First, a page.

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Passive euthanasia is allowed in Mexico but not in all states. Passive euthanasia is allowed in Mexico but not in all states.

Lawmakers and academics open debate on legalization of euthanasia

Assisted suicide is illegal in Mexico but happens regardless

Within the framework of Euthanasia Week June 20-24, lawmakers, academics and experts are discussing the need for legislation governing assisted suicide for terminally ill patients.

Organized by Morena Deputy and Health Commission head Emmanuel Reyes Carmona, the week-long conference is an opportunity for advocates to plead their case for laws regarding end-of-life issues and to introduce the option of assisted suicide and euthanasia nationwide.

It is currently illegal to assisted someone in dying in Mexico, regardless of their diagnosis and wishes, a fact that doesn’t keep euthanasia from happening, says Reyes Carmona.

“Euthanasia is illegal just like abortion. Abortion in our country is outlawed and yet it continues to be carried out. I believe that even though euthanasia is not regulated in this country, the practice continues,” he said, adding that euthanasia should be an option for any terminal ill patient who wants to die with dignity.

Another Morena lawmaker, Angélica Ivonne Cisneros Luján, encouraged Congress to look to the states that have end-of-life legislation on the books to see how they and their health systems have been affected by it. Those states allow terminally ill patients to refuse treatment that may extend their lives, known as passive euthanasia.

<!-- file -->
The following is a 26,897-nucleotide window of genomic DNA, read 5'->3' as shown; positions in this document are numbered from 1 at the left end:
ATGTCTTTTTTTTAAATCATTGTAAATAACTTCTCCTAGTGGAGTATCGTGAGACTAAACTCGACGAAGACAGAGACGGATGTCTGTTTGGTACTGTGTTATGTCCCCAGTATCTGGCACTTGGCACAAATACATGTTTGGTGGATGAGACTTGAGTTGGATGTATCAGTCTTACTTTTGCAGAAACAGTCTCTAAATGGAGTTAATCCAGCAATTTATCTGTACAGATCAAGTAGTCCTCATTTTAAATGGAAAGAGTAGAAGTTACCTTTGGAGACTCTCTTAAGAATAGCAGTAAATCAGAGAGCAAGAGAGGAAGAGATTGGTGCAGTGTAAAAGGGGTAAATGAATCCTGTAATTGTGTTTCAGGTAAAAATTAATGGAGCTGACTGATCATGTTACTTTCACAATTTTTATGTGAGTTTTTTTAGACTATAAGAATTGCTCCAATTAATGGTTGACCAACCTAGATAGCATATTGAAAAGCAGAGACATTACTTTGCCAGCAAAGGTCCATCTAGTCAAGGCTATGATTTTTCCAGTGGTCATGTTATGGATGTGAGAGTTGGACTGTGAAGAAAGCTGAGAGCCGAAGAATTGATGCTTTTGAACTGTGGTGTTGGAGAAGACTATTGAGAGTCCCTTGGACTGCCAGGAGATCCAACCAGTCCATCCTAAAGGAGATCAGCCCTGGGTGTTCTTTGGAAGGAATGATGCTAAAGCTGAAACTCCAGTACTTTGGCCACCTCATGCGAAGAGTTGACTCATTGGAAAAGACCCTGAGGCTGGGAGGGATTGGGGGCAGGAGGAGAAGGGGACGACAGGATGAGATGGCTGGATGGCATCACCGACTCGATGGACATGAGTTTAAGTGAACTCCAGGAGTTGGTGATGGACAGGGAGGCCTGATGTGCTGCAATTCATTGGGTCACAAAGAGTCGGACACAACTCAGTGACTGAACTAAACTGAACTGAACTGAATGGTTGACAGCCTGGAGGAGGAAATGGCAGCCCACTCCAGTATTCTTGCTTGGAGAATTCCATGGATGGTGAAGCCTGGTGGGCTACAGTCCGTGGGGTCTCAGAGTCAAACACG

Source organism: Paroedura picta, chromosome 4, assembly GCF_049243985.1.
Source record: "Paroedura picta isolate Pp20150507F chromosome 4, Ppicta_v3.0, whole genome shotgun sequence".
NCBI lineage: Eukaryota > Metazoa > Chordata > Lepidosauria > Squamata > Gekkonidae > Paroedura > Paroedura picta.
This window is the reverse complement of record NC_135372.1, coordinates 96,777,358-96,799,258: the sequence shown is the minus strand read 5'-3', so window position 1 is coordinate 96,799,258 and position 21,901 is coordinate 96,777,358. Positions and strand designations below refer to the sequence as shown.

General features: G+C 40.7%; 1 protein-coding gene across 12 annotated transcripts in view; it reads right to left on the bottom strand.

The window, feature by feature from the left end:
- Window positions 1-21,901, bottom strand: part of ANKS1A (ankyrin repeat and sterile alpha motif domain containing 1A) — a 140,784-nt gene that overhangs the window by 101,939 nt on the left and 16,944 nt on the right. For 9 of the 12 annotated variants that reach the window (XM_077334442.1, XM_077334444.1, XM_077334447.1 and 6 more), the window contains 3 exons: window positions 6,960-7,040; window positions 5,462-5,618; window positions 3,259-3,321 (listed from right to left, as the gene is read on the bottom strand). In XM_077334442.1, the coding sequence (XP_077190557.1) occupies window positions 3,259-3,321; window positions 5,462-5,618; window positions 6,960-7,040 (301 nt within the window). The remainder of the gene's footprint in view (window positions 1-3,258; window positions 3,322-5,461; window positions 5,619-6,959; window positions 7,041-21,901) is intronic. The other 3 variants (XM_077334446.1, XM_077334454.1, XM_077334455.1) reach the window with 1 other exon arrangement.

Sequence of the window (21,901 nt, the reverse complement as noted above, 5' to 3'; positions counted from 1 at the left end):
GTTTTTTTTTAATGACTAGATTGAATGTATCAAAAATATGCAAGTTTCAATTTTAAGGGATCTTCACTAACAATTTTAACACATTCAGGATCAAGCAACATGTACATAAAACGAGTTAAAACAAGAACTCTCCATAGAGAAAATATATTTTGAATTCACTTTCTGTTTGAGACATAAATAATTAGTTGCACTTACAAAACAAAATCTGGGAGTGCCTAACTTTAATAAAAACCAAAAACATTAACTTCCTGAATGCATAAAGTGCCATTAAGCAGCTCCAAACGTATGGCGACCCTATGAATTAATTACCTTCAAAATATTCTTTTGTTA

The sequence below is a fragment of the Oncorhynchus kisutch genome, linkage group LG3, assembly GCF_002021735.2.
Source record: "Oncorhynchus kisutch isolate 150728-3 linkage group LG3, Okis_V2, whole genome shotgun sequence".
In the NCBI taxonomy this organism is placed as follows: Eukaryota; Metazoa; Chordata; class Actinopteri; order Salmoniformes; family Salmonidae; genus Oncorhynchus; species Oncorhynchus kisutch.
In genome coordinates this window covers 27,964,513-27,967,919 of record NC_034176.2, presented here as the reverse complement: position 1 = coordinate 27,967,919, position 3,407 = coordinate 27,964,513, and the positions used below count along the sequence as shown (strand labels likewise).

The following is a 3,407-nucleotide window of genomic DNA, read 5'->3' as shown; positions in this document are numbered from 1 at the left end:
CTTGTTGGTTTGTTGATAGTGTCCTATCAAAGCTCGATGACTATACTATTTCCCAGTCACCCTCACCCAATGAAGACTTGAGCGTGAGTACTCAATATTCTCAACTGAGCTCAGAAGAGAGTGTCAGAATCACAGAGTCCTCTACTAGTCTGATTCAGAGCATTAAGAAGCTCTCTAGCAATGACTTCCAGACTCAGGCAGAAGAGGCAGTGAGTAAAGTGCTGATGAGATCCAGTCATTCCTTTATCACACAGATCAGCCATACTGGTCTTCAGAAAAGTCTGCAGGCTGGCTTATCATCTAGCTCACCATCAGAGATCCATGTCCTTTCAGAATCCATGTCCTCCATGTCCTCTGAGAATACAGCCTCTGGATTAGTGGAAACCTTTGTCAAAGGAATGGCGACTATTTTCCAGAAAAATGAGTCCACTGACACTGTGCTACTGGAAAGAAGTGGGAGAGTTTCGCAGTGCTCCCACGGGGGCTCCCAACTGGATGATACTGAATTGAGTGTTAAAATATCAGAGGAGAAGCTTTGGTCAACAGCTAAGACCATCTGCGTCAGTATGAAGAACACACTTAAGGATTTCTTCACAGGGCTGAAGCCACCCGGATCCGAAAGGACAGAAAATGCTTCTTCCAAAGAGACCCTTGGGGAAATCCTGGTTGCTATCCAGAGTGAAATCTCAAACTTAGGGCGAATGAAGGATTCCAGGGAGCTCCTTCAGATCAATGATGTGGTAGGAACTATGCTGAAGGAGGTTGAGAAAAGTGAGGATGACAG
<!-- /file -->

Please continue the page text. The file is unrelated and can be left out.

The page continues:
Jennifer Hincapié Sánchez, a member of the medical faculty of the National Autonomous University (UNAM), said national legislation would create more clear and concise ideas about end-of-life terminology and definitions.

“I could think and conceive of it this way, that a dignified death is one without pain or suffering, but there are other people who wouldn’t have the same definition. So it’s important to present euthanasia as an option that the state is obligated to provide to its citizens for the continuation, or in this case end, to their life plan.”

Despite what may be strong resistance from citizens on religious grounds, Paulina Rivero Weber, a researcher at UNAM, reminded the group assembled that end of life legislation is also a matter of equity.

“The only thing that legislation would do is extend this right to [all citizens], as wealthy individuals already have access by traveling to other countries, or even coming to an agreement with a friend who is a doctor to have the procedure done in a private hospital without any problems. The important thing is that 96% of the population is still suffering on their deathbed.”

With reports from El Universal and Imagen Radio

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